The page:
2002-2003 Science Planning Summary

Biology & Medicine

Dr. Polly Penhale
Program Manager

BO-027-O

NSF/OPP 01-25893
Station: McMurdo Station
RPSC POC: Norm Wolfe
Research Site(s): McMurdo Station

Culture emergence and health in Antarctica
Dr. Timothy D. Dye
University of Rochester
Division of Public Health Practice
tim_dye@urmc.rochester.edu
Dr. Nancy Chin
University of Rochester

Deploying Team Members: Nancy P Chin . Kathryn Donhauser . Timothy D Dye . Peter Fleming . Adam Rains
Research Objectives: The emergence of a long-term population in space will, in many ways, parallel the emergence of a sustained population in Antarctica, where development has expanded beyond the initial population of scientific and military personnel and now includes support staff and construction personnel. Experts speculate that a similar mix of residents may emerge as space populations develop. Such organizational and cultural merging in restricted environments undoubtedly creates new cultural landscapes (ethnoscapes) that could influence health and health behavior. Because of the extreme environmental circumstances, health risks and health care are particularly important. The study of cultural emergence in Antarctica as an analog to space could prove useful in the development of models of health and health behavior in an isolated confined environment (ICE) and could help planners better structure these environments to reduce health risks and identify factors that predispose people to those risks.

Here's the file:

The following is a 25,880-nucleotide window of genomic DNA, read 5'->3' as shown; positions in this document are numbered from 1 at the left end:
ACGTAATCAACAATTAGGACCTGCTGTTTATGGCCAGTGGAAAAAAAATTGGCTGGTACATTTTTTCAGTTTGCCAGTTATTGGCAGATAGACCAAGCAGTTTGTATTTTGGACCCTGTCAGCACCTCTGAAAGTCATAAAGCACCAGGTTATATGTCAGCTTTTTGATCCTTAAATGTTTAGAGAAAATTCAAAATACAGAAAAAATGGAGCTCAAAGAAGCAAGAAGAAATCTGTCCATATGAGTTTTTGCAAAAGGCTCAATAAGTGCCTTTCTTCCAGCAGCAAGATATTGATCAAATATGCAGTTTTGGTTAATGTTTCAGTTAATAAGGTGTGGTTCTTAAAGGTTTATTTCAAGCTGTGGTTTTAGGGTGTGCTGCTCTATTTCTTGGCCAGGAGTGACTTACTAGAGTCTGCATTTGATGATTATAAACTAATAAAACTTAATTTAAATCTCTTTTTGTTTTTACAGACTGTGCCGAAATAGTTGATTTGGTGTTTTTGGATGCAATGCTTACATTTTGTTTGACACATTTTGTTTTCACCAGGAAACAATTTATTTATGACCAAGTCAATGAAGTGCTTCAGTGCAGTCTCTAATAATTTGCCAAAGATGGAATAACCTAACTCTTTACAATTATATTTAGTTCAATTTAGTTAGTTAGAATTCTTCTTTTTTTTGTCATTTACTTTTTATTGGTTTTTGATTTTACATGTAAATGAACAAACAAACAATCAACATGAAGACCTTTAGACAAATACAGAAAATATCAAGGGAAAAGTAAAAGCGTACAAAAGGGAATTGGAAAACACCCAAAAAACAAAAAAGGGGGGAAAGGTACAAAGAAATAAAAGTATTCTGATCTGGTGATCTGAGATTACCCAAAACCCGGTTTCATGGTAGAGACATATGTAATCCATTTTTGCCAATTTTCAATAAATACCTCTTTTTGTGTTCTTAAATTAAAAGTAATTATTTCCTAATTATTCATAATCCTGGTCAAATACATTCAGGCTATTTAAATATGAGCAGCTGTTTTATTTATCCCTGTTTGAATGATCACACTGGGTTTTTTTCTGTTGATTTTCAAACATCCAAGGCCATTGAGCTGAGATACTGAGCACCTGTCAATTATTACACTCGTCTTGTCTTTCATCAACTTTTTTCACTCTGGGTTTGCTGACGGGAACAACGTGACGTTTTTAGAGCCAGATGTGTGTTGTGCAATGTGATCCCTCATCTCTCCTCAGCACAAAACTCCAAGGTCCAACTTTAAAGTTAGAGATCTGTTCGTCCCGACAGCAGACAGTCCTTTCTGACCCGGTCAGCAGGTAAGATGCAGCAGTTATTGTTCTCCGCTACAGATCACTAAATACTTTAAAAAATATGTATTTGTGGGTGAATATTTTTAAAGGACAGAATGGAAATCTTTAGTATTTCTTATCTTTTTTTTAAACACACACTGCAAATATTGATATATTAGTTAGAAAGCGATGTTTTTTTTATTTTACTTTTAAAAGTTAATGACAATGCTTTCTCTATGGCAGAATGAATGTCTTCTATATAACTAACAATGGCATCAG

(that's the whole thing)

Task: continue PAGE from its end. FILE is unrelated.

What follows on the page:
This group will

Model the emergence of cultural stages in ICE ethnoscapes as experienced by both short- and long-term populations,

Identify those elements of ICE ethnoscapes that are specific to an individual season and those that are repeated,

Relate how the temporal and content stages of ICE ethnoscapes interact with risk, behavior, and injury, and

Demonstrate the utility of electronic and distance-based assisted ethnography in the conduct of social research in ICE environments of Antarctica, and possibly in space.

Researchers will begin with key informant interviews and focus groups conducted throughout the United States with people who have spent at least one season on the ice within the past three years. The purpose is to elucidate the behaviors, risks, and health events that face residents, particularly in the emergence of ethnoscapes. During the next phase, researchers will reside in Antarctica for an extended period and conducting onsite participant observation and interviews at two different sites. This phase will include the Self-Disclosure Technique (SDT), an anthropological method for identifying the conceptual structure of a cultural event. SDT will be used to describe cultural dynamics in occupational, recreational, spiritual, and other group activities. Fieldwork will involve both short- and long-term residence. The data will be processed, and models will be tested for validity with informants on the ice.

This research could contribute to the development of screening procedures for long-term residence in ICEs and context-sensitive explanatory models of culture and injury risk, as well as illustrate the utility of distance-based ethnography.


Field Season Overview:
Researchers will observe the unique culture of the Isolated Confined Environment (ICE) at McMurdo Station and study the way it develops during the season. They will solicit volunteers from the support contractor's staff to interview and track via e-mail and an interactive web-based program. Whenever possible, researchers will join occupational and social groups for the purposes of observation and study.